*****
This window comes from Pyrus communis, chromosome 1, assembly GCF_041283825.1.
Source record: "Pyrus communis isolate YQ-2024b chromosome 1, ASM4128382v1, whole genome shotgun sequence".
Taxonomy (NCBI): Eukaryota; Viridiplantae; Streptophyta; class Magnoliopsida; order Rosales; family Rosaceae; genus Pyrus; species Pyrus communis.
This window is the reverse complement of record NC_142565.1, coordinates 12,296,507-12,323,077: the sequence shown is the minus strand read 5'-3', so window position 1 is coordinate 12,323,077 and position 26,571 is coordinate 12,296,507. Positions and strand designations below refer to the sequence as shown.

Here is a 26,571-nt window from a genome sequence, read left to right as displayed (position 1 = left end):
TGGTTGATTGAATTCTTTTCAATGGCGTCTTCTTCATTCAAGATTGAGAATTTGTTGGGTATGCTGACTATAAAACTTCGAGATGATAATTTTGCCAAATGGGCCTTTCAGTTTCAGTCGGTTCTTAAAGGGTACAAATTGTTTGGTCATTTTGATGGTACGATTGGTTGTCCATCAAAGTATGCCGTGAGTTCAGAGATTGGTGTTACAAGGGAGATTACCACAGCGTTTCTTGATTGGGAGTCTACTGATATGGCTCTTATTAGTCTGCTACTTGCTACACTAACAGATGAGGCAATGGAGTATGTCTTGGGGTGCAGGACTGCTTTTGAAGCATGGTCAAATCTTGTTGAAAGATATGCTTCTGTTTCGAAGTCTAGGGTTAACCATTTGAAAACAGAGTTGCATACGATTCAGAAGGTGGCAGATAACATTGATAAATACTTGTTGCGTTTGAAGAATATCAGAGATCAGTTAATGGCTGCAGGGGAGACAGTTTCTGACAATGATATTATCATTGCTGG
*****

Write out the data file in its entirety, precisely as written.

This window comes from Pyrus communis, chromosome 1, assembly GCF_041283825.1.
Source record: "Pyrus communis isolate YQ-2024b chromosome 1, ASM4128382v1, whole genome shotgun sequence".
Taxonomy (NCBI): Eukaryota; Viridiplantae; Streptophyta; class Magnoliopsida; order Rosales; family Rosaceae; genus Pyrus; species Pyrus communis.
This window is the reverse complement of record NC_142565.1, coordinates 12,296,507-12,323,077: the sequence shown is the minus strand read 5'-3', so window position 1 is coordinate 12,323,077 and position 26,571 is coordinate 12,296,507. Positions and strand designations below refer to the sequence as shown.

Here is a 26,571-nt window from a genome sequence, read left to right as displayed (position 1 = left end):
TGGTTGATTGAATTCTTTTCAATGGCGTCTTCTTCATTCAAGATTGAGAATTTGTTGGGTATGCTGACTATAAAACTTCGAGATGATAATTTTGCCAAATGGGCCTTTCAGTTTCAGTCGGTTCTTAAAGGGTACAAATTGTTTGGTCATTTTGATGGTACGATTGGTTGTCCATCAAAGTATGCCGTGAGTTCAGAGATTGGTGTTACAAGGGAGATTACCACAGCGTTTCTTGATTGGGAGTCTACTGATATGGCTCTTATTAGTCTGCTACTTGCTACACTAACAGATGAGGCAATGGAGTATGTCTTGGGGTGCAGGACTGCTTTTGAAGCATGGTCAAATCTTGTTGAAAGATATGCTTCTGTTTCGAAGTCTAGGGTTAACCATTTGAAAACAGAGTTGCATACGATTCAGAAGGTGGCAGATAACATTGATAAATACTTGTTGCGTTTGAAGAATATCAGAGATCAGTTAATGGCTGCAGGGGAGACAGTTTCTGACAATGATATTATCATTGCTGG